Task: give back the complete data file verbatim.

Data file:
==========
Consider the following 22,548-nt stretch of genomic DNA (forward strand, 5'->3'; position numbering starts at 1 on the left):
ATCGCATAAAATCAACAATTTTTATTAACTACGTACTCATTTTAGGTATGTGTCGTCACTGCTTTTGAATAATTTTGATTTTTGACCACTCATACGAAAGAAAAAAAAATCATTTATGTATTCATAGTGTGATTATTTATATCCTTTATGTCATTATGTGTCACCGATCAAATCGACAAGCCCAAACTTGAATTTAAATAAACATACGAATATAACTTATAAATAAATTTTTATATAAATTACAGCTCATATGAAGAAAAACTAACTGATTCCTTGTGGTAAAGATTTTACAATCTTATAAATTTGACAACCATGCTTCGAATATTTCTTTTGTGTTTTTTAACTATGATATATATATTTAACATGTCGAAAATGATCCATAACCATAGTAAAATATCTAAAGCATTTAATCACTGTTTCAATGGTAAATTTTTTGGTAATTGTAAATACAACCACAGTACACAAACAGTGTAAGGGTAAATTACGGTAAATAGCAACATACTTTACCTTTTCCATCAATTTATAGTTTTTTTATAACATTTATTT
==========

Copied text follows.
Consider the following 22,548-nt stretch of genomic DNA (forward strand, 5'->3'; position numbering starts at 1 on the left):
ATCGCATAAAATCAACAATTTTTATTAACTACGTACTCATTTTAGGTATGTGTCGTCACTGCTTTTGAATAATTTTGATTTTTGACCACTCATACGAAAGAAAAAAAAATCATTTATGTATTCATAGTGTGATTATTTATATCCTTTATGTCATTATGTGTCACCGATCAAATCGACAAGCCCAAACTTGAATTTAAATAAACATACGAATATAACTTATAAATAAATTTTTATATAAATTACAGCTCATATGAAGAAAAACTAACTGATTCCTTGTGGTAAAGATTTTACAATCTTATAAATTTGACAACCATGCTTCGAATATTTCTTTTGTGTTTTTTAACTATGATATATATATTTAACATGTCGAAAATGATCCATAACCATAGTAAAATATCTAAAGCATTTAATCACTGTTTCAATGGTAAATTTTTTGGTAATTGTAAATACAACCACAGTACACAAACAGTGTAAGGGTAAATTACGGTAAATAGCAACATACTTTACCTTTTCCATCAATTTATAGTTTTTTTATAACATTTATTT